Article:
October 18th, 2012
In April 2011, Gary Gates, a demographer at UCLA’s Williams Institute who specializes in the gay community, announced:
An estimated 3.5% of adults in the United States identify as lesbian, gay, or bisexual and an estimated 0.3% of adults are transgender.
While I thought his number was in the ballpark, I was decidedly unimpressed with his methods (averaging averages, adopting the lowest possible estimates, and not separating mens’ and womens’ sexuality). And I placed little reliance on his report.
However, over the summer, Gates worked with Gallup Polls to have the following question asked to over 120,000 people:
Do you, personally, identify as lesbian, gay, bisexual or transgender.
With a sample size so huge, they can assign 95% confidence that they have less than 1% error margin. In other words, this is really rather accurate.
don’t know/refused …….. 4.4%
There is some very interesting data that can be mined from the detail. For example, though no one has ever illustrated that there is any racial differentiation in orientation, those identifying as gay differ by race: Black 4.6%, Asian 4.3%, Hispanic 4.0%, White 3.2%. The error of margin overall is less than 1%, but the subpopulations have less statistical confidence and this difference may well be within margin. However, as ‘common wisdom’ (which is often neither) assumes that blacks are less likely than whites to identify as gay, this is a statistic worth noting.
And, of course, there’s age:
As is pretty consistent with such polls, LGBT identity drops with age. This is generally understood to reflect a greater willingness in younger respondents to so identify. And that does likely play a role.
But over time one would expect some creep in the numbers over time such that in newer polls the 30- 49 demographic was no longer a decrease from 18 – 29. Instead, I think we are seeing the same pattern now that we have seen for decades. So I’m not certain that ‘today’s new attitude of youthful acceptance’ fully explains that phenomenon, unless we assume that some go back into the closet in their 30’s.
Personally, I am beginning to suspect other factors that may play some part. Here are but a few possible other things to consider.
The most drastic shift is from the first to second demographic. This time also reflects a very common shift in relationship status from single and dating in your 20’s to married in your 30’s. It is possible that this reflects an internal perception of free and available to someone who is committed to a specific person of a specific sex (most often the opposite sex).
After 30, the demographic LGBT identification gradually decreases, but there really isn’t a comparable increase to “not-LGBT” identification. Rather, “don’t know / other” seems to take up the slack.
This could be entirely due to “the closet”, but I don’t think the closet lends itself to any identity other than “no! LGBT? no, no, I’m not that, no-sirreee, not me!” So I wonder whether this reflects something else.
It could contain elements of older same-sex attracted persons who see “lesbian, gay, bisexual or transgender” to be an identity that reflects a way of life, a community, a worldview. Perhaps this is a person who thinks, “Joe and I? No, we don’t go out to bars and all our friends are straight and we just aren’t part of all that. So I’m just not sure how to answer that question.”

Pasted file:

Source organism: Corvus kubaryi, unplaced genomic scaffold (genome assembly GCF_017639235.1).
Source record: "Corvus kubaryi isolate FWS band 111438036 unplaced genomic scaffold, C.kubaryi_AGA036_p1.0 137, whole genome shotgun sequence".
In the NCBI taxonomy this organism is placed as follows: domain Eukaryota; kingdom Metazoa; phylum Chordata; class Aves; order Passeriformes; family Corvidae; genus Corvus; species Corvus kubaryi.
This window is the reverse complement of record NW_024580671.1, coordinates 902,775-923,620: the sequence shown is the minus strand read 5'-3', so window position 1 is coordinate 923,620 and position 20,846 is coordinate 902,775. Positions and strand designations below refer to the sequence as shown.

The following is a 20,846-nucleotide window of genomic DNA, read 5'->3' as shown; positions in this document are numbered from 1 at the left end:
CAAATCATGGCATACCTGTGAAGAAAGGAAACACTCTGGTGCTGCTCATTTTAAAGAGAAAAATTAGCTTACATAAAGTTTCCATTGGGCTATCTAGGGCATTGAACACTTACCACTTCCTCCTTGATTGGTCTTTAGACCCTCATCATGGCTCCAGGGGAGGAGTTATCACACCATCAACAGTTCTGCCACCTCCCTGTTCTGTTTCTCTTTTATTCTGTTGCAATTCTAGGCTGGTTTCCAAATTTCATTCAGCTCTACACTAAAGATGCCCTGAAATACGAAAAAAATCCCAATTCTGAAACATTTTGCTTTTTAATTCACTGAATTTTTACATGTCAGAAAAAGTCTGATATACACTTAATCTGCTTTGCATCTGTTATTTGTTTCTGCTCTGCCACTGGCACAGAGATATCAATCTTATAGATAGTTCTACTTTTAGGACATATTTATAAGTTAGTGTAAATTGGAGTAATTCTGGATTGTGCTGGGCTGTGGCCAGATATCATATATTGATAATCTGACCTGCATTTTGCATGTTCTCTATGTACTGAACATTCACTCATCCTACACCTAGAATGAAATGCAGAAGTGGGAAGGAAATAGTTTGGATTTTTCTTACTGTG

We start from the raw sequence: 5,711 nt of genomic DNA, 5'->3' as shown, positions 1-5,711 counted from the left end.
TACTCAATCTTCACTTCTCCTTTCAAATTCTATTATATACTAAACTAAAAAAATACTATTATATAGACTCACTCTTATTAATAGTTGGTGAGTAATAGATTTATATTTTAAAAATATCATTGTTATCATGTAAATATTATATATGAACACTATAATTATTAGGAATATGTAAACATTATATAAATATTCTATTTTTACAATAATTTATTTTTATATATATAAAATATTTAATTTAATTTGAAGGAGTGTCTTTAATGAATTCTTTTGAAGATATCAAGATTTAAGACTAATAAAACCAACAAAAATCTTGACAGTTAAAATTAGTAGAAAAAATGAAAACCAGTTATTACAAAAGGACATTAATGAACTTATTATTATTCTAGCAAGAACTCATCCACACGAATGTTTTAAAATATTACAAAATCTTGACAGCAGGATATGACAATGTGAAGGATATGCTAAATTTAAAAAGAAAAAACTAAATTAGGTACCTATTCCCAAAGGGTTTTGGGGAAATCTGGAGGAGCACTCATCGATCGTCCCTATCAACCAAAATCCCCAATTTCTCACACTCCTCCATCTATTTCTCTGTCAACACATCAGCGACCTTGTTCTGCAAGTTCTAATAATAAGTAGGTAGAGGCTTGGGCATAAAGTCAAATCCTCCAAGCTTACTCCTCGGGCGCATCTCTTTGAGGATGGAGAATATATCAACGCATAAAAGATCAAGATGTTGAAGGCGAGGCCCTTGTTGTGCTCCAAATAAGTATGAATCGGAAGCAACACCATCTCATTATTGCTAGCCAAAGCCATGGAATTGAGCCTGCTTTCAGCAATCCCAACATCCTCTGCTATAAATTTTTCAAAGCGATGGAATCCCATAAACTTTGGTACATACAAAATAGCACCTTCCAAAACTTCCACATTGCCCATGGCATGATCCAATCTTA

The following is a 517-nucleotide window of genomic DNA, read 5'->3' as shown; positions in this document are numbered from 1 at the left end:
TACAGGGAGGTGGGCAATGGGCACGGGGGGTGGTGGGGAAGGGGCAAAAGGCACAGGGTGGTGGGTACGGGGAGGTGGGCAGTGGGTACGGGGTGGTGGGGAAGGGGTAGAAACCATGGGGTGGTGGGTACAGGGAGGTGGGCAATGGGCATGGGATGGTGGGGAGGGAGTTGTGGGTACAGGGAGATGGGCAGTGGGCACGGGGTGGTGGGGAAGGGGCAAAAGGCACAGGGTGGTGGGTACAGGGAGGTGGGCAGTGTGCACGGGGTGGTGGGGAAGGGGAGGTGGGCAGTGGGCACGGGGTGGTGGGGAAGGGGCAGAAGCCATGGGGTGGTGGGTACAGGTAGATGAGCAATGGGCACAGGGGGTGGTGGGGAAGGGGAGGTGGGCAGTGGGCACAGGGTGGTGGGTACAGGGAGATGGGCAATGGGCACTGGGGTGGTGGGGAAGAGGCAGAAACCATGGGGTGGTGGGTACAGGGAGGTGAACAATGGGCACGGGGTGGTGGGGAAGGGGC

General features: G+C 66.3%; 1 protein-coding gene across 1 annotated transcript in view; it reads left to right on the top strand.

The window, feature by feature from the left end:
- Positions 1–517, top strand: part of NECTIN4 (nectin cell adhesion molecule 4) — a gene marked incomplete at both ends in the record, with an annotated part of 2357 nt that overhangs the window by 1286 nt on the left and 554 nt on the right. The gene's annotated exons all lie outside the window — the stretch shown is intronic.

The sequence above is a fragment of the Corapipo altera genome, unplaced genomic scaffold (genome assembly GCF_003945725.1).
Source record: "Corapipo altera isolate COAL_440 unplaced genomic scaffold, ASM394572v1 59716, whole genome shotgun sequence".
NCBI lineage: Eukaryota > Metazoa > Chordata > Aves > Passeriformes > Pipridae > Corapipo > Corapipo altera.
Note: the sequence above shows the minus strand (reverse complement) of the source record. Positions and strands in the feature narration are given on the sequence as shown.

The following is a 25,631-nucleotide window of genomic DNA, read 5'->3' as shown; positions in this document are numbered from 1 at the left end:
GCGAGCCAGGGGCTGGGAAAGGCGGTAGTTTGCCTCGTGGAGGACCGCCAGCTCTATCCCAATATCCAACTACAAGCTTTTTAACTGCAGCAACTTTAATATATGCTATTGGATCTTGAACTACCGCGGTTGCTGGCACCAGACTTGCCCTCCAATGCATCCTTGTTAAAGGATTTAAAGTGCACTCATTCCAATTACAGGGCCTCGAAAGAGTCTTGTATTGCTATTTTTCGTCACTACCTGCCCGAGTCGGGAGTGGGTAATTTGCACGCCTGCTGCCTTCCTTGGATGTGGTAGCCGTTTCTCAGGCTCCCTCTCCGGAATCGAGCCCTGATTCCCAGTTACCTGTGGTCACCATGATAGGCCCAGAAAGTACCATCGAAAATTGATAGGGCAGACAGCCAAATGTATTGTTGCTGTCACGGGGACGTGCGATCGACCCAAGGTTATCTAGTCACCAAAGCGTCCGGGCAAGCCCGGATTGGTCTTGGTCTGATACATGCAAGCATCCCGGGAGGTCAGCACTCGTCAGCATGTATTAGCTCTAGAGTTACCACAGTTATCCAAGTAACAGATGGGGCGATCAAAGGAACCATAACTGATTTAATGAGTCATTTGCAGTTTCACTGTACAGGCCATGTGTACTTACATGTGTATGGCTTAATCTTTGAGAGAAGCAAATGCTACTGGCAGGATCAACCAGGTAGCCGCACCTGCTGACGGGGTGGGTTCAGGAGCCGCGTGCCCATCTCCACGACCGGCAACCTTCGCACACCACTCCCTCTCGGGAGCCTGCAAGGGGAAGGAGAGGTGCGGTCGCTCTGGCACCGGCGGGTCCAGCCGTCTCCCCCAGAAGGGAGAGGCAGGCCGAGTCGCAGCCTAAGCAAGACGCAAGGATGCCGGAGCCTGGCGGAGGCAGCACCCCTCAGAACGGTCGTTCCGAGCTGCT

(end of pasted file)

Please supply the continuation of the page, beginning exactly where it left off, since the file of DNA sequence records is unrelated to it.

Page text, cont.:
Another option is that as age increase, there may be a willingness to let go of some presumptions and limitations. Perhaps unexpectedly you found yourself attracted to some random stranger of the opposite sex and it threw your self-perception on its ear.
I don’t have data to support any of that speculation – and I doubt there is ready data to address it either way – but I introduce it as a few alternate possibilities to help explain the curve. I don’t know that these explanations have much validity, but I’d like us to think outside of the box a bit.
And the poll seems also to have presented some data that challenges another assumption that we have held to:
There are two dialogs that I’ve heard about the financial condition of gay individuals and families: either gays are flush with cash (when we call for more gay specific advertising) or living in poverty (when we call for increased services). I don’t think this supports either assertion, though it could serve either.
It seems that a larger percent of the less affluent identify as gay and the wealthier are less likely to do so. But this follows more or less the age breakout. Which one would expect. Generally those who are in their 20’s are likely to be making less than those in their 50’s. So I’m not sure there is much there.
However, that being said, it is true that a larger percent of the poor identify as gay than do the rich. On the other hand, 2.8% of those making over $90,000 identify as LGBT, a percentage higher than any of those who are over the age of 50.
So while that is interesting, it does not clearly support (or refute) either assertion. And all of the variables are probably within the margin of error of the subpopulations anyway.
Because we are such a small percentage of the population, and because questions about sexuality and sexual orientation can seem to either be intrusive or a threat, surveys simply cannot answer definitively the question as to our size and we are limited in the amount of trust we should place on any of this.
However, that being said, I think that we can say with confidence that at least 3.2 percent of the US population identifies as LGBT.
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Prologue: Why I Went To “Love Won Out”
Part 1: What’s Love Got To Do With It?
Part 2: Parents Struggle With “No Exceptions”
Part 3: A Whole New Dialect
Part 4: It Depends On How The Meaning of the Word "Change" Changes
Part 5: A Candid Explanation For "Change"
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